“Let us look at the background of this issue. These airports are state projects. Normally government project or state project to be embarked on, there must be economic planning for that. There is a long term benefit of why the state needs to embark on such type of high capital intensive projects. Normally, the construction of all these airports is based on political gain rather than economic planning. It is not properly planned for. They are just spending money like it’s another financial escapade for cheap publicity and political consideration to show that they have a lot of land mass”.

“There will just earmarked maybe 10 or 11 billion naira to construct the airport and show less concern about the sustenance of it. Who will sustain it?” he queried.

 “There needs to be an operation that will sustain the sensitization of the airport. Nigerian government has to regulate the proliferation of the airports in the country. You need to know the certification process. Airport is not like a motor park that you just establish and expect it to work like that. An airport has to be maintained based on international standard and that is according to ICAO international standard most especially if you want to operate on international routes.  By that, this means that they must comply with the standard rules and regulations in terms of provision of infrastructures, facilities, standard operating procedures and even the training of their personnel” he said

Dr. Danjuma urged federal government to sensitize the state government on the conditions that pertains to the survival of the airport.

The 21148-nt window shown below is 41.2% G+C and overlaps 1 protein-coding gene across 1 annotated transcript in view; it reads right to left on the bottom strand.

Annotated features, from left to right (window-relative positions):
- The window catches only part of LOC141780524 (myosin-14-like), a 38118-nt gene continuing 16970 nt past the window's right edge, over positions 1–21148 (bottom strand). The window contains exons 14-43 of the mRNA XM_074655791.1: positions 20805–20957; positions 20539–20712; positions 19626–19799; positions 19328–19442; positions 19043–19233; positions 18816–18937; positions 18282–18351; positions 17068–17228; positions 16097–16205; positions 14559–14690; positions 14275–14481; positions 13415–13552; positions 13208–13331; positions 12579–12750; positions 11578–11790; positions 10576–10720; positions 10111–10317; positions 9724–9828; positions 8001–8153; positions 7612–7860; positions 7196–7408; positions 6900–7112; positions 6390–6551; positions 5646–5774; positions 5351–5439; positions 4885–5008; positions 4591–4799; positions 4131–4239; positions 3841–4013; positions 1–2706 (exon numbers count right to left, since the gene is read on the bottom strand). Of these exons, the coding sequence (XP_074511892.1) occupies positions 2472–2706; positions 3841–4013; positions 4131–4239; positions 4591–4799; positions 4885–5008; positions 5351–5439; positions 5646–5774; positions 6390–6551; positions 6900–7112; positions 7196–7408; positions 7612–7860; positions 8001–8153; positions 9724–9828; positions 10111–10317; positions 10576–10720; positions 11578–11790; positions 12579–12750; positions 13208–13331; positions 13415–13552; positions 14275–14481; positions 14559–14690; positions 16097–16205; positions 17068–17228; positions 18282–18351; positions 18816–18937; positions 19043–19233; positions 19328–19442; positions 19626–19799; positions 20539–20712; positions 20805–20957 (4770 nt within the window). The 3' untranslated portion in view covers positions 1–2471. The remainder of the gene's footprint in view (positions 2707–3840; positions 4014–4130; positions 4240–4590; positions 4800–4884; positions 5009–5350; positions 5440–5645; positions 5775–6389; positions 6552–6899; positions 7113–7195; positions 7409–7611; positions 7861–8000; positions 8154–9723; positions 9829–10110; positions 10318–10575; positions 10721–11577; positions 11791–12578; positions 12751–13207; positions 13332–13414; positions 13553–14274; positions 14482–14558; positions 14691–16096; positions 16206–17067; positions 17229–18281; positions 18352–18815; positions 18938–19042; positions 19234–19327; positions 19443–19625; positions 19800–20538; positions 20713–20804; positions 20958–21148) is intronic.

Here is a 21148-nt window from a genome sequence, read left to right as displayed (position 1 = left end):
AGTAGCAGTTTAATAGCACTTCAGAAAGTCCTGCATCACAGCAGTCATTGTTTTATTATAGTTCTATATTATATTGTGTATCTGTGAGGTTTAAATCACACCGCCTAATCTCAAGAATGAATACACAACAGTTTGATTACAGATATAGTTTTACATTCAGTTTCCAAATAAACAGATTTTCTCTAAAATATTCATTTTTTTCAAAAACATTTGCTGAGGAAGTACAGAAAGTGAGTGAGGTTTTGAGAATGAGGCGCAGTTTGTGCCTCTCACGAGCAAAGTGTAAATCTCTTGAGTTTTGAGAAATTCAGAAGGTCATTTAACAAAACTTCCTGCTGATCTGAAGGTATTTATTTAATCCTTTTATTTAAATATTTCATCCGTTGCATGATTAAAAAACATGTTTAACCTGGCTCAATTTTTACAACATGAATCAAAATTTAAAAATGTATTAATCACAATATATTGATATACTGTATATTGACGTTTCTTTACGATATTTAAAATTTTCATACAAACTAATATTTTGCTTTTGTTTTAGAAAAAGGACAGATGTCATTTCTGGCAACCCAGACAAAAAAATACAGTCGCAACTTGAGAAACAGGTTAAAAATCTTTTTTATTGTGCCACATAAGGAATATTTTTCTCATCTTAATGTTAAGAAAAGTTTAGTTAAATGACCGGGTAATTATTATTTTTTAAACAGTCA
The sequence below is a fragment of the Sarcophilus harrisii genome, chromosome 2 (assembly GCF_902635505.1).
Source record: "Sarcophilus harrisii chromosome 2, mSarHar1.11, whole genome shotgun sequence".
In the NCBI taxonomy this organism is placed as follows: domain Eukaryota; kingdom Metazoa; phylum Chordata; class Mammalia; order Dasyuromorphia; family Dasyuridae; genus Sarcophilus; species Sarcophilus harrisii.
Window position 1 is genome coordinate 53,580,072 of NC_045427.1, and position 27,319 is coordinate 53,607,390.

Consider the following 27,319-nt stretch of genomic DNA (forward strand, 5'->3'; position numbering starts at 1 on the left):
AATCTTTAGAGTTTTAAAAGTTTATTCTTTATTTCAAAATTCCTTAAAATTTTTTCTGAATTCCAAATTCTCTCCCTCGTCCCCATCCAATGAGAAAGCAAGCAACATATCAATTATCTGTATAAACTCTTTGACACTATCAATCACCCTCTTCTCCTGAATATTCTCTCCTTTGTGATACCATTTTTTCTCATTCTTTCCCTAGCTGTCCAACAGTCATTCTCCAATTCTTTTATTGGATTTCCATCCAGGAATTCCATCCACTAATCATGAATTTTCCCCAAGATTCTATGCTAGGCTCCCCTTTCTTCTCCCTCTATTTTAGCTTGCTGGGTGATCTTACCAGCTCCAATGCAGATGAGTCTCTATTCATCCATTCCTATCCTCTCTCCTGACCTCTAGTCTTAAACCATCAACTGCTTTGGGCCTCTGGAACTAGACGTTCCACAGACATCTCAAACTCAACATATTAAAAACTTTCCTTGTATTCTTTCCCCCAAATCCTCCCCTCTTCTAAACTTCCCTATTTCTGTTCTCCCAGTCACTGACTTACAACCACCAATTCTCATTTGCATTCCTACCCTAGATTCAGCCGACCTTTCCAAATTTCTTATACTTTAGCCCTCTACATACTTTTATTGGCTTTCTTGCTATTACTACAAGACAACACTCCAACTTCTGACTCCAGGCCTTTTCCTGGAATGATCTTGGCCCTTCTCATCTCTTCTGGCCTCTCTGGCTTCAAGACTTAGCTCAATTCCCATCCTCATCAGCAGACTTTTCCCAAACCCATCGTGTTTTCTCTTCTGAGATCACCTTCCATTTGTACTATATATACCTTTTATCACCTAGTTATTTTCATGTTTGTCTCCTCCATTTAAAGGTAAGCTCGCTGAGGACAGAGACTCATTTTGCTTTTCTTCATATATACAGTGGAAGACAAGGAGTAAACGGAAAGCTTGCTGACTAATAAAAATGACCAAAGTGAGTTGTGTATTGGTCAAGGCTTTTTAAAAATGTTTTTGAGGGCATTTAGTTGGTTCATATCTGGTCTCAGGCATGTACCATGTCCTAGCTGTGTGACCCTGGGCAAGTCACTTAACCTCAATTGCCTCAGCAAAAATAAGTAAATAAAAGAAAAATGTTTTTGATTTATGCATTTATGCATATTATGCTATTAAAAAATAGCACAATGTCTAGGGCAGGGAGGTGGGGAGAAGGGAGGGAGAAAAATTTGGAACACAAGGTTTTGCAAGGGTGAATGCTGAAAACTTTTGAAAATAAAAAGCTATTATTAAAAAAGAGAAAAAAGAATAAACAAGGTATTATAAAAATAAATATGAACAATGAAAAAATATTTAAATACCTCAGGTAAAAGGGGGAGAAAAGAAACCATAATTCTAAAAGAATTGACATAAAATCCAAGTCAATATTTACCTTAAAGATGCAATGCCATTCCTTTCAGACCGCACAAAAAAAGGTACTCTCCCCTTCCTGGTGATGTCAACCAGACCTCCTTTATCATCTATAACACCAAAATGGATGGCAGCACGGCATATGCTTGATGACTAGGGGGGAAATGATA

“I advise the federal government to sensitize any state that wants to build an airport on the international regulation of establishing airport not only earmarking money and leaving the airports to survive on its own and expect someone to run it for them effectively” he said.

He stressed that airports can operate effectively if they have fire fighting and security personnel amongst their staff regardless of FAAN’s threat to withdraw these services.

“For an airport to be certified as safe, it has to have fire fighting and Aviation security personnel. The airport has to comply with this standard and so it was easier for them to ask FAAN to provide these services for them because FAAN has the facility, training and skills to all those services. So if they can’t meet up with FAAN’s requirement, its either they have to invest in their personnel to acquire the security skills or acquire the facilities for fire fighting and train their staff which has to be certified by FAAN. So many of these airports have spent extravagant money to obtain licenses and certificate needed for them to operate and that is why they owing” he stressed.

If they can’t pay, the government has to close the airport because they did not comply with the standard. To prevent situations like this, let every state government should also be sensitized on the rules and regulation guiding the operations and services for them to operate.

Danjuma noted that FAAN and these airports could reach an agreement whereby these charges could be deducted from the source.

“There could reach an agreement whereby the charges would be deducted from the federal government at the source and that settles it Instead of them closing the airports because they refused to pay debts”.

“However, when there is an agreement between two parties which is the concessionaire and the concessioner, each party is supposed to abide by the conditions given” he opined.